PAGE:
* It was interesting how many of the non-academic people featured took such passionate sides on the subject. I remember once seeing an interview with the leader of an (English) civil war reenactment society. He was asked how they assigned people to each side. He burst out laughing and said if they did that there would be a real war - people just knew what side they would have been on.
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Old Feb 5, 2013, 01:42 PM   #15
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It's always been said that history belongs to those who write it.


It's why the vikings got a very bad press, the monks were not their number one fans.
Why else do you think I became an historian? Seriously, though, you have a point. History tends to be written by the victors, or, at the very least, the more literate....

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I'd love to see that family tree to the Ibsen family, that provided the DNA. Seventeen generations - all well documented.
Yes, agreed. That would be fascinating.

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Originally Posted by jeremy h View Post
In my opinion, it was the Norsemen (Normans) who settled in Northern France who caused us the most problems...

Anyway back on topic of that child murdering, deformed monster *

There's some nice stuff on the University of Leicester's website. One bit I really liked is where they guess what he might of sounded like. To me it sounded like an odd cross between sing song old English and modern English.

* It was interesting how many of the non-academic people featured took such passionate sides on the subject. I remember once seeing an interview with the leader of an (English) civil war reenactment society. He was asked how they assigned people to each side. He burst out laughing and said if they did that there would be a real war - people just knew what side they would have been on.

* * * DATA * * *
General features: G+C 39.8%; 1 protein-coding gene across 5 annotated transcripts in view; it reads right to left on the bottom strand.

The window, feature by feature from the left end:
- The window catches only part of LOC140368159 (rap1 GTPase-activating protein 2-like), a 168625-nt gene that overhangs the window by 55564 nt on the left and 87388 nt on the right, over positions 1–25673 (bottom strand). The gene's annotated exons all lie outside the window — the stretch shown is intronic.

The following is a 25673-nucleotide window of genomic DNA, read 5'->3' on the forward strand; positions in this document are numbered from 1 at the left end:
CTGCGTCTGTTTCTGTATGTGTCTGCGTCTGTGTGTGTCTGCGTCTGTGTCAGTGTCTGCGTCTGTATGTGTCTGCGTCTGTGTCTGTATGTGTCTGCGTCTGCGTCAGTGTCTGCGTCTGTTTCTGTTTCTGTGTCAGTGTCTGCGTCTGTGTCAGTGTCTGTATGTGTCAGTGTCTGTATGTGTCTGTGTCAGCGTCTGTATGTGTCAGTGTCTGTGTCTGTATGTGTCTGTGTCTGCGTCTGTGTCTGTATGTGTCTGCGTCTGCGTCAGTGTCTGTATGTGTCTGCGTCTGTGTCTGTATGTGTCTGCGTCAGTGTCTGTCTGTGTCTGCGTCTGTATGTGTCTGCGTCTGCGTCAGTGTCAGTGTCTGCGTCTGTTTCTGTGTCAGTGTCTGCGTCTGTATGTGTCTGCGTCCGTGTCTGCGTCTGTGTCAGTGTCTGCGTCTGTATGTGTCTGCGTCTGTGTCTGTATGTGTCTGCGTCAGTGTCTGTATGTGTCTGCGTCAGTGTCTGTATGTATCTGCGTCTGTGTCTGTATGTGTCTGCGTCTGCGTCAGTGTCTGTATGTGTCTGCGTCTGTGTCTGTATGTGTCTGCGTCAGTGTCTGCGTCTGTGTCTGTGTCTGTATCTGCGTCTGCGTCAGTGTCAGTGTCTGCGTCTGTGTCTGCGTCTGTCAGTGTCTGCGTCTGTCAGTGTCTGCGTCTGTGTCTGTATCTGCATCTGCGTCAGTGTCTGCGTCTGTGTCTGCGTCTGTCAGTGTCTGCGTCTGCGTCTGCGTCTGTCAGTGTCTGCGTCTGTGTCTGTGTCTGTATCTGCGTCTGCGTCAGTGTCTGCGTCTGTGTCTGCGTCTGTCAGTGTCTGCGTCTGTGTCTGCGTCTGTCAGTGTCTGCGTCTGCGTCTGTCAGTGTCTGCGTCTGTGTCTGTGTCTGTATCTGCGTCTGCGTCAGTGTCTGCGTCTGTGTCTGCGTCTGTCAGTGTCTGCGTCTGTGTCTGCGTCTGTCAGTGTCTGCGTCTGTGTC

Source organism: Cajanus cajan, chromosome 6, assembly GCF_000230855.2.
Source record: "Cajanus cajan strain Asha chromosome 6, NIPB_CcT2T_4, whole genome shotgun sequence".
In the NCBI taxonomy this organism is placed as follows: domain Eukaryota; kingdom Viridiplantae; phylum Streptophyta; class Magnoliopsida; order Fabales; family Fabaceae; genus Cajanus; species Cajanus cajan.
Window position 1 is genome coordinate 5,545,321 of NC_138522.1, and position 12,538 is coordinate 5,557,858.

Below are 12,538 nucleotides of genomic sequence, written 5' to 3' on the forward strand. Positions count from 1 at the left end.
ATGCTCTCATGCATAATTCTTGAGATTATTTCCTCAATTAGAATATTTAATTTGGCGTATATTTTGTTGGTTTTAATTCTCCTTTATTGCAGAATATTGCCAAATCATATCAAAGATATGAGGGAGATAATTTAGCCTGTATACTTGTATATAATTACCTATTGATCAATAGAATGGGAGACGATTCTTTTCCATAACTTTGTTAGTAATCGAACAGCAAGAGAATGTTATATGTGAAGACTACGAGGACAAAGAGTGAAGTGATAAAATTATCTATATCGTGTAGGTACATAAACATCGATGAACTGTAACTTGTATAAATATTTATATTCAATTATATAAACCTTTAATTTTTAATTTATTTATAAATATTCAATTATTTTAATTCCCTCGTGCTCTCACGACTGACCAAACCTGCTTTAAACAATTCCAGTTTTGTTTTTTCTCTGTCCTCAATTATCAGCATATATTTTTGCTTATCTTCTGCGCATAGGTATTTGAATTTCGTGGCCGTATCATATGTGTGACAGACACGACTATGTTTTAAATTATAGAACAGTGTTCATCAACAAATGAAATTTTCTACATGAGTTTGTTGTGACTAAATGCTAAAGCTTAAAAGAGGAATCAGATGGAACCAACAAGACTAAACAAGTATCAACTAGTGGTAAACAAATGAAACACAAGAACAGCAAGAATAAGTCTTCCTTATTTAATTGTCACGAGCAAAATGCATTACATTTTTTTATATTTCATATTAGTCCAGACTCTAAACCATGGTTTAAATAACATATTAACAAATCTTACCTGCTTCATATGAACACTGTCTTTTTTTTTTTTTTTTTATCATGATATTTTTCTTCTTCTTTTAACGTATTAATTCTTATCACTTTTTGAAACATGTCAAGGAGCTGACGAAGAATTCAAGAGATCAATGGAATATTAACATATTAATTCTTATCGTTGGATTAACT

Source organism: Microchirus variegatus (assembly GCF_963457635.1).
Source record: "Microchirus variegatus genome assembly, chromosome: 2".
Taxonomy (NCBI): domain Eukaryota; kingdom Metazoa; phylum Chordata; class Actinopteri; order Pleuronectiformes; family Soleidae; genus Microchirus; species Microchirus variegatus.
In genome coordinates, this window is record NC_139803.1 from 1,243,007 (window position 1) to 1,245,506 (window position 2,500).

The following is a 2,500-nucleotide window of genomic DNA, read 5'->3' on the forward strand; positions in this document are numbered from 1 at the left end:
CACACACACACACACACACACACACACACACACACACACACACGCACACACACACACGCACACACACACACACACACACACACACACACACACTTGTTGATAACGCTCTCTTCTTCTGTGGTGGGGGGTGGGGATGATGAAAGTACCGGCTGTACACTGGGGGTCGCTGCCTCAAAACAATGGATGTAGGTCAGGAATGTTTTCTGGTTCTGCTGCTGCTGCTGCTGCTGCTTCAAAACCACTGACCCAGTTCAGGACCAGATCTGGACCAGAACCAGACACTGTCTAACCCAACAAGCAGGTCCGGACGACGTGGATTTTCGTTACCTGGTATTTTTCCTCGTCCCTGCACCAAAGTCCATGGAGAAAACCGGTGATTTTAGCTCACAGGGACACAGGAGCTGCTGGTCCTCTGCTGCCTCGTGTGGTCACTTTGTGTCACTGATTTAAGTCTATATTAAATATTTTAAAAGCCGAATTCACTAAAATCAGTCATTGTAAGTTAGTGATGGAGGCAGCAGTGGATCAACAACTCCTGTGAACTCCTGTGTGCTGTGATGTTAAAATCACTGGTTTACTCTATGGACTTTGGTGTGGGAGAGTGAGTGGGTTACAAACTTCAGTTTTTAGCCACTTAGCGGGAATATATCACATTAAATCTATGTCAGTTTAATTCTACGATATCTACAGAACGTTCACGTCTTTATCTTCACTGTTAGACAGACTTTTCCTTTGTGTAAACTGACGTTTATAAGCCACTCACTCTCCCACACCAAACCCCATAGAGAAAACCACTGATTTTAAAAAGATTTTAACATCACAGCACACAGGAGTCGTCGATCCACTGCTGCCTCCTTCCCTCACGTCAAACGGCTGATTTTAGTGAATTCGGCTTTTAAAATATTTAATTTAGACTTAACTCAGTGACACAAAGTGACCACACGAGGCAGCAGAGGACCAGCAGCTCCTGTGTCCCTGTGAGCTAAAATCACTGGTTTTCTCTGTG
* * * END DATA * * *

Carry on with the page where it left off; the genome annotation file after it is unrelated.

I, too, was struck by the passion of some of the non-academic people for their subject. Mind you, given the atrocious press Richard III has received historically, some may have come to The Cause simply because there was a (somewhat well founded) sense that his reputation was so proverbially and satisfyingly evil, that maybe, it had been a little too categorically over-emphasised, and that an alternative version (as local contemporary sources in the York region seem to attest) may well have existed and ought to be acknowledged as having at least an equal validity.

The comparison between the (well known) portrait painted in the century immediately after Bosworth (which, as the documentary pointed out, subtly altered his features, and not for the better) and the facial reconstruction crafted by the experts (whose normal work lies in supporting criminal police investigations) was absolutely extraordinary.
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Old Feb 5, 2013, 03:24 PM   #16
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The next challenge is to find the remains of Alfred the Great.
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Old Feb 5, 2013, 04:05 PM   #17
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The next challenge is to find the remains of Alfred the Great.
Personally, given a choice, I'd much prefer to undertake a search for the remains of Harold Godwinson.

However, the circumstances of the reign of Richard III, along with the manner of his death, (and the subsequent spinning by the Tudors who themselves had no qualms getting rid of individuals deemed inconvenient), make this a gripping tale.